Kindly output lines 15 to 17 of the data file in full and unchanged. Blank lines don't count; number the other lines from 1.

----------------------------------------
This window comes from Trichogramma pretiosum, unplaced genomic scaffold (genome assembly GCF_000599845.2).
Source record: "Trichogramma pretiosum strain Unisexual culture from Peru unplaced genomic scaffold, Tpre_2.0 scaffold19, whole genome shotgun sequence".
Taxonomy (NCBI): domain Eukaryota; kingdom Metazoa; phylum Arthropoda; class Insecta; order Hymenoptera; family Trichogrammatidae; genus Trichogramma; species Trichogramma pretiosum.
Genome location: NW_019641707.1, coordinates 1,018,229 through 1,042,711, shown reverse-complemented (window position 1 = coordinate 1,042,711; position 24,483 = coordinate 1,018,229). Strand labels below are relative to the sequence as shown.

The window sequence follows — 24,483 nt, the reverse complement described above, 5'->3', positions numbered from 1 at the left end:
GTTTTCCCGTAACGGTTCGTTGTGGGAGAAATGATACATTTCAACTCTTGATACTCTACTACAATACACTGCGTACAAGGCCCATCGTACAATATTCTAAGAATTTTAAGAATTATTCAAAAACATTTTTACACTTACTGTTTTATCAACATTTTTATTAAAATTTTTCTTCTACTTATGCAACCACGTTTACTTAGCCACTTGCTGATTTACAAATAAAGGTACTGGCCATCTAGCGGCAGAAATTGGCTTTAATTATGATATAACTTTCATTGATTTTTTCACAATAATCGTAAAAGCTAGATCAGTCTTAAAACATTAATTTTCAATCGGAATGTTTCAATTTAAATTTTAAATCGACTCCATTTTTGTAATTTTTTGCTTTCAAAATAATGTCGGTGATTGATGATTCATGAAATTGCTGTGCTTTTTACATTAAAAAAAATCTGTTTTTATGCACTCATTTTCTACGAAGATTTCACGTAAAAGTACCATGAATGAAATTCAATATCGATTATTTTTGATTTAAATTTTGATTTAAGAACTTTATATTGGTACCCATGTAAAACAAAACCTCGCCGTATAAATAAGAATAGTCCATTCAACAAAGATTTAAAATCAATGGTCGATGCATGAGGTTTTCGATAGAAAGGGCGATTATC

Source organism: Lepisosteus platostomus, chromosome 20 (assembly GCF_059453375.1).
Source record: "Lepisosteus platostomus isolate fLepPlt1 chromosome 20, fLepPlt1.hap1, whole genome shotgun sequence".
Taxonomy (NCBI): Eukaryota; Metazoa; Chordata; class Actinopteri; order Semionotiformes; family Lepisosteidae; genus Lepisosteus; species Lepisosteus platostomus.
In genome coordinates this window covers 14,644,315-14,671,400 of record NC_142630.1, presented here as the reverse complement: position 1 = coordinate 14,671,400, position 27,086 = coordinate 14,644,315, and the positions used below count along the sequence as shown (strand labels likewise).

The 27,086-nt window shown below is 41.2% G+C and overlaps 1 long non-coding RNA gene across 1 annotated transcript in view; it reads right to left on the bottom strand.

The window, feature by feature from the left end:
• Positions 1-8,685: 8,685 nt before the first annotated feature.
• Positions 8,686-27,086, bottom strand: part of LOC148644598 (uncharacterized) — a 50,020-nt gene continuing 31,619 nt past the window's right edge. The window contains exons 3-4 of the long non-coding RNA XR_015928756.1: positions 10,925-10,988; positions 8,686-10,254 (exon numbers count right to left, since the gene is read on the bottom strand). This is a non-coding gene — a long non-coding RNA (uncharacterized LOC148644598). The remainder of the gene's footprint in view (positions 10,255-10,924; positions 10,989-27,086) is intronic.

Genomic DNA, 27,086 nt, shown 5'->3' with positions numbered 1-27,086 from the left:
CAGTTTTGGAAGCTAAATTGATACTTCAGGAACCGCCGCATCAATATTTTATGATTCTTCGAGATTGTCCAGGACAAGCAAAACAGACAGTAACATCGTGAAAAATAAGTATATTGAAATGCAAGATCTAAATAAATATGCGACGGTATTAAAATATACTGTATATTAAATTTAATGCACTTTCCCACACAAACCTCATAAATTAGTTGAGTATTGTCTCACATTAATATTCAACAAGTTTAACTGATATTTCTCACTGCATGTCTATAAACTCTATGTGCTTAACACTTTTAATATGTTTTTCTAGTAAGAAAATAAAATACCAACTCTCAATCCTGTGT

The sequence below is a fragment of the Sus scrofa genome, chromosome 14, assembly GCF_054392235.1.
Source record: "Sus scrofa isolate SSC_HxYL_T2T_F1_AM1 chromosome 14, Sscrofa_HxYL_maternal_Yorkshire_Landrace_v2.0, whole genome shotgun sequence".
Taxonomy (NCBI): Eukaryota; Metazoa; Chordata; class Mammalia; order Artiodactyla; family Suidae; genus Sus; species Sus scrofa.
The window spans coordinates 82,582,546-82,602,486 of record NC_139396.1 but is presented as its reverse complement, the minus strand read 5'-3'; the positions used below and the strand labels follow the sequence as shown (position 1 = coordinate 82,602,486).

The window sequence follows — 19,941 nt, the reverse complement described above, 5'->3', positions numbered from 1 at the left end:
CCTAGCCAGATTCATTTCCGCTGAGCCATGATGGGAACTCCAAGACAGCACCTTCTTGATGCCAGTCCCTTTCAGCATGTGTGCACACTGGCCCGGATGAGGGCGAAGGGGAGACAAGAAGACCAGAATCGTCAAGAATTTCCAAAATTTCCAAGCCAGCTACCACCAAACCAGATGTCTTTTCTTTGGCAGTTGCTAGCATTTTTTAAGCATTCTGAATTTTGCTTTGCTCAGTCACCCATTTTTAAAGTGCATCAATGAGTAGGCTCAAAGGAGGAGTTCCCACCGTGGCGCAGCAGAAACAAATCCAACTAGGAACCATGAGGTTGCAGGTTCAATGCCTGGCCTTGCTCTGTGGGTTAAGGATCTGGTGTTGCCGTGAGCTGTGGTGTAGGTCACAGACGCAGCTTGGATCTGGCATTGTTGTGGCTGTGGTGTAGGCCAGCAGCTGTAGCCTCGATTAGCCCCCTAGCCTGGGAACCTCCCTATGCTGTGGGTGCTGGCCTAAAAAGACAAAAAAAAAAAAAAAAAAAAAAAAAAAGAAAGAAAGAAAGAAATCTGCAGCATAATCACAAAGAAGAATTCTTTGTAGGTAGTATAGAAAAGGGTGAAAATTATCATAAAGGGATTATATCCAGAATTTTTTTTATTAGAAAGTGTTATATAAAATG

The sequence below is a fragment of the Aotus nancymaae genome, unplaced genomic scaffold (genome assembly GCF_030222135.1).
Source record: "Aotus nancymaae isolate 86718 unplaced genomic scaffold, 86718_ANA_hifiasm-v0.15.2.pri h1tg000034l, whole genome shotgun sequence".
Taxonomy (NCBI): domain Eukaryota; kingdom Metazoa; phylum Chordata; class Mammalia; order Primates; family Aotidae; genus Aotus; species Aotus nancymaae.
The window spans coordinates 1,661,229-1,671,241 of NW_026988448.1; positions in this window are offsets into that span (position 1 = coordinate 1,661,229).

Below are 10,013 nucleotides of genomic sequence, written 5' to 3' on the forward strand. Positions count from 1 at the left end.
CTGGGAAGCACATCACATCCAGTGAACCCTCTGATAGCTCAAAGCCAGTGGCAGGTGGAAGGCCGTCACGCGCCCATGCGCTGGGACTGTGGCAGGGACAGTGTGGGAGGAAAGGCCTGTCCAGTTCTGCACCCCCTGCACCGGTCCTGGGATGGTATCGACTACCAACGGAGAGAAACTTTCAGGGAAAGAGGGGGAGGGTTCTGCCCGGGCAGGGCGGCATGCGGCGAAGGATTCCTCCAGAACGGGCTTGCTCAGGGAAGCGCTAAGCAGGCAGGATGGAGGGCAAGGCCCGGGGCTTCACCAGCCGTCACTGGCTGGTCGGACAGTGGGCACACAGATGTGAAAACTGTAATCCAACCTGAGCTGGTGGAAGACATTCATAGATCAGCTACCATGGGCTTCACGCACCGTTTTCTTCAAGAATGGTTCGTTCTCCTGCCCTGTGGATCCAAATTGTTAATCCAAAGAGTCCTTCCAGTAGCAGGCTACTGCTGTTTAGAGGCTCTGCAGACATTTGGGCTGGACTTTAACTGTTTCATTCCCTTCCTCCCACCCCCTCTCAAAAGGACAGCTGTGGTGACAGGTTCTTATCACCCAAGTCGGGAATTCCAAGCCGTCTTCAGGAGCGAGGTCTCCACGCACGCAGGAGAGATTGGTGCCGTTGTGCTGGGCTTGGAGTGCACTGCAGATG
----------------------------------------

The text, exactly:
Genomic DNA, 27,086 nt, shown 5'->3' with positions numbered 1-27,086 from the left:
CAGTTTTGGAAGCTAAATTGATACTTCAGGAACCGCCGCATCAATATTTTATGATTCTTCGAGATTGTCCAGGACAAGCAAAACAGACAGTAACATCGTGAAAAATAAGTATATTGAAATGCAAGATCTAAATAAATATGCGACGGTATTAAAATATACTGTATATTAAATTTAATGCACTTTCCCACACAAACCTCATAAATTAGTTGAGTATTGTCTCACATTAATATTCAACAAGTTTAACTGATATTTCTCACTGCATGTCTATAAACTCTATGTGCTTAACACTTTTAATATGTTTTTCTAGTAAGAAAATAAAATACCAACTCTCAATCCTGTGT

The sequence below is a fragment of the Sus scrofa genome, chromosome 14, assembly GCF_054392235.1.